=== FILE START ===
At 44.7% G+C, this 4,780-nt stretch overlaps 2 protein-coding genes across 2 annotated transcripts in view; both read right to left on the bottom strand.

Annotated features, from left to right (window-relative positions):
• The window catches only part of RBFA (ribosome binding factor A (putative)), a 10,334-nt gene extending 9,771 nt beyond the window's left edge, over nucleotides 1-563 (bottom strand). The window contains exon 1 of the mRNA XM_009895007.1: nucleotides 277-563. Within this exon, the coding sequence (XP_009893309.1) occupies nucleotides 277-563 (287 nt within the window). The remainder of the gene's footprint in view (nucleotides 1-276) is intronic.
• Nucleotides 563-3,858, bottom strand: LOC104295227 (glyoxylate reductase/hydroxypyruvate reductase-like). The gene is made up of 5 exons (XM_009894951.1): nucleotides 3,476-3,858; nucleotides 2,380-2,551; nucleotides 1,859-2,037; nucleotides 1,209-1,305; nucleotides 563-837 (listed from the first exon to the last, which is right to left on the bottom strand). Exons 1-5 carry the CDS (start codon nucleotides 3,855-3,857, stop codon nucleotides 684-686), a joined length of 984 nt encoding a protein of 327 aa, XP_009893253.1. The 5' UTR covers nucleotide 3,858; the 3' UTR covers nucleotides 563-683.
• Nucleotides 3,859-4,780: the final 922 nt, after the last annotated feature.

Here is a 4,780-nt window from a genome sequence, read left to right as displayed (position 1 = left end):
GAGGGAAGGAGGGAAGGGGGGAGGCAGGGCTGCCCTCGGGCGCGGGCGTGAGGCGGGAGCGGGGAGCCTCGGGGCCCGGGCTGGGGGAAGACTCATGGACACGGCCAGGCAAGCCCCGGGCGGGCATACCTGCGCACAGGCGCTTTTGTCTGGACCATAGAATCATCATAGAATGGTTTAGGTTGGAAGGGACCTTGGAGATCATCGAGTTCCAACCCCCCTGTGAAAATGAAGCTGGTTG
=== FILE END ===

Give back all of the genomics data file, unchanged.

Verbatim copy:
At 44.7% G+C, this 4,780-nt stretch overlaps 2 protein-coding genes across 2 annotated transcripts in view; both read right to left on the bottom strand.

Annotated features, from left to right (window-relative positions):
• The window catches only part of RBFA (ribosome binding factor A (putative)), a 10,334-nt gene extending 9,771 nt beyond the window's left edge, over nucleotides 1-563 (bottom strand). The window contains exon 1 of the mRNA XM_009895007.1: nucleotides 277-563. Within this exon, the coding sequence (XP_009893309.1) occupies nucleotides 277-563 (287 nt within the window). The remainder of the gene's footprint in view (nucleotides 1-276) is intronic.
• Nucleotides 563-3,858, bottom strand: LOC104295227 (glyoxylate reductase/hydroxypyruvate reductase-like). The gene is made up of 5 exons (XM_009894951.1): nucleotides 3,476-3,858; nucleotides 2,380-2,551; nucleotides 1,859-2,037; nucleotides 1,209-1,305; nucleotides 563-837 (listed from the first exon to the last, which is right to left on the bottom strand). Exons 1-5 carry the CDS (start codon nucleotides 3,855-3,857, stop codon nucleotides 684-686), a joined length of 984 nt encoding a protein of 327 aa, XP_009893253.1. The 5' UTR covers nucleotide 3,858; the 3' UTR covers nucleotides 563-683.
• Nucleotides 3,859-4,780: the final 922 nt, after the last annotated feature.

Here is a 4,780-nt window from a genome sequence, read left to right as displayed (position 1 = left end):
GAGGGAAGGAGGGAAGGGGGGAGGCAGGGCTGCCCTCGGGCGCGGGCGTGAGGCGGGAGCGGGGAGCCTCGGGGCCCGGGCTGGGGGAAGACTCATGGACACGGCCAGGCAAGCCCCGGGCGGGCATACCTGCGCACAGGCGCTTTTGTCTGGACCATAGAATCATCATAGAATGGTTTAGGTTGGAAGGGACCTTGGAGATCATCGAGTTCCAACCCCCCTGTGAAAATGAAGCTGGTTG